Paul Feig 02:56
What? Hey, thank you so much. Hello, Mindy. It's so good to see you. Christian is so good to see you. What a pleasure. Nice to see you. As always, thank you so much for gracing us with your presence for this half hour. Yeah. It's a thrill. Oh, it's been a minute since I've seen you it at our mutual pal Joe carrickmines. In New York. Yes, exactly. That was fun. And we love jail. The greatest and then before that, I saw you back in the 80s.
Mindy Cohn 03:27
Oh my gosh. Um, we start each episode with my trusty little Johnny Adler canister of secrets. We have 20 questions. I pick five at random. We just start gabbing like so here we go. Here we go. Paul, do you have a hidden talent? Do I have a hidden talent? Oh, my goodness. I have so many.
Paul Feig 03:49
Now well, um, well, I get hidden because I'm a good cocktail maker. But I haven't hidden that because it's been I've been pulled out. I'm actually a good cook. A lot of people don't. I'm pretty good cook. I'm not. I'm not a gourmet cook. But I'm actually can whip up a lot of stuff and a good Italian cook, if you will. I can take a bunch of ingredients and figure something out for him. Like low rent Iron Chef.
Mindy Cohn 04:13
I'll take it low ranked eater. So great. What is the best advice you've been given? And who gave it? Mmm hmm. It's a great question. I think it's funny. It's hard to put down into like a one sentence sort of piece of advice. But I think the best advice I got was from Greg Daniels. When I was on the office directing a lot of the offices, it was more just the advice of he wanted to make sure that everybody in the writers room everybody around him creatively was deputized to challenge him on anything, and to challenge anything, even if everybody else has decided this is right to say like Actually, I have an issue with that, and you know, to listen to everybody so that you're not just sort of benevolently or Nanda. Definitely I should say tell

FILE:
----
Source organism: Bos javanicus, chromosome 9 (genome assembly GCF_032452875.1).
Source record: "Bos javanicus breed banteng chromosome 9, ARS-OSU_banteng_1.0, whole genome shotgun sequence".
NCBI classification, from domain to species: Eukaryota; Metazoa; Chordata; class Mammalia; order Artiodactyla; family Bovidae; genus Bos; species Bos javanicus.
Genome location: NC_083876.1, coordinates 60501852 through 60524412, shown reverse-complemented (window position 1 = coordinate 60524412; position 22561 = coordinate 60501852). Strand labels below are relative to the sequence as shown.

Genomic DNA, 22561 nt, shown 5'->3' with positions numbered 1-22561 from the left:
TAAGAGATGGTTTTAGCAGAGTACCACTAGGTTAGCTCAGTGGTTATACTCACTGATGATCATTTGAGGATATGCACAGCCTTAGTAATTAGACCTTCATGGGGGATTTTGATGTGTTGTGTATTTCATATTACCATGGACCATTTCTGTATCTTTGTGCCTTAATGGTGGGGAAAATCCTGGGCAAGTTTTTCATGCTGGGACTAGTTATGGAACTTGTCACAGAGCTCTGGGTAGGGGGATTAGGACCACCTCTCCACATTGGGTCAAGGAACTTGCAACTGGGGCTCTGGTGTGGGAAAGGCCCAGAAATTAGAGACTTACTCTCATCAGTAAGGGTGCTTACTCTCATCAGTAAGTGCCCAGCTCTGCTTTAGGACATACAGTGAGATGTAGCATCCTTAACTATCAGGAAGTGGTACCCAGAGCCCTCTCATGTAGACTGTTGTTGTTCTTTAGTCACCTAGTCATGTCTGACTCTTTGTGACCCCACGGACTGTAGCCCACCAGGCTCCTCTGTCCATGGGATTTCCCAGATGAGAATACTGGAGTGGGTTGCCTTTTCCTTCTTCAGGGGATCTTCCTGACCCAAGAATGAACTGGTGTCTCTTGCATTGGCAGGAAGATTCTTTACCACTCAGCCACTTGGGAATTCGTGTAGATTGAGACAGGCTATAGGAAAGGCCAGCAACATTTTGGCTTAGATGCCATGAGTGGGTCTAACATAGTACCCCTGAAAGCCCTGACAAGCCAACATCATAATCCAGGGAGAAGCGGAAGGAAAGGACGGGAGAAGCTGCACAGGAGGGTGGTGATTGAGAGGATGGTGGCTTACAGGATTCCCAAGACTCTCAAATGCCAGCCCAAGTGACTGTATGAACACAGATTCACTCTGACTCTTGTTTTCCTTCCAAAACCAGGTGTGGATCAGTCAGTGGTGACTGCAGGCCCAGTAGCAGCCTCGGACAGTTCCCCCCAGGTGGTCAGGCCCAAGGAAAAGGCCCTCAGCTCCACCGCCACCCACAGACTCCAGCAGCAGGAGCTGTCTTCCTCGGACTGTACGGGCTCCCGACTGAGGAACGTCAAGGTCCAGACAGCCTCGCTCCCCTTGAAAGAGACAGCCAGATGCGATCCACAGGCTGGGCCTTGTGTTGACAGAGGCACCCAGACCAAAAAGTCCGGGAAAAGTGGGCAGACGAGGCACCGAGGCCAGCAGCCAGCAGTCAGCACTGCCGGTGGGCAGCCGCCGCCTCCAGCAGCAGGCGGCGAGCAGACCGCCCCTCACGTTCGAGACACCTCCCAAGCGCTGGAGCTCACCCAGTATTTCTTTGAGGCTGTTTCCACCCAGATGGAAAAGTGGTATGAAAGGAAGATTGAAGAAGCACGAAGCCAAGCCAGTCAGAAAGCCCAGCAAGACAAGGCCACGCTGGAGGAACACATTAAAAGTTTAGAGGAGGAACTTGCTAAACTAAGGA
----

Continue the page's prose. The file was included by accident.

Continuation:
What to do? So I that's a good way to kind of figure out what's working what's not and what people want to hear and what they like creatively. And it's rare. And as you get more and more successful, your bubble tends to get a thicker membrane there. Yeah, under that.
Mindy Cohn 05:15
Um, what's your favorite place to travel to? And why? Oh, okay. Um, I think it is not your residents.
No, I would say, Well, I can pronounce it either the douchey way or the nice
coppery Capri. Whoo. Laurie, and I love Capri. We've been going for years. And you're like, we tried to go once a year. And it's just it's so special to us. Because it's small. A lot of people go there. I'll go, Oh, we didn't completely go. Yeah, we went for a day we didn't like it's like, you can't go for a day because in the day, it's all tourists and these boats bring people but if you're there at night, it's like the old French Riviera. like everybody's dressed up. And it's very elegant. And it's just, everything's great about. Okay. That's been a favorite. That's been mentioned before as the favorite place. There you go. Yes. Well, our friend Alina Cho goes every year as well. What's interesting is she says the same thing. You don't go for a weekend. You Really? You have a proper stay? Yeah, you'll never date.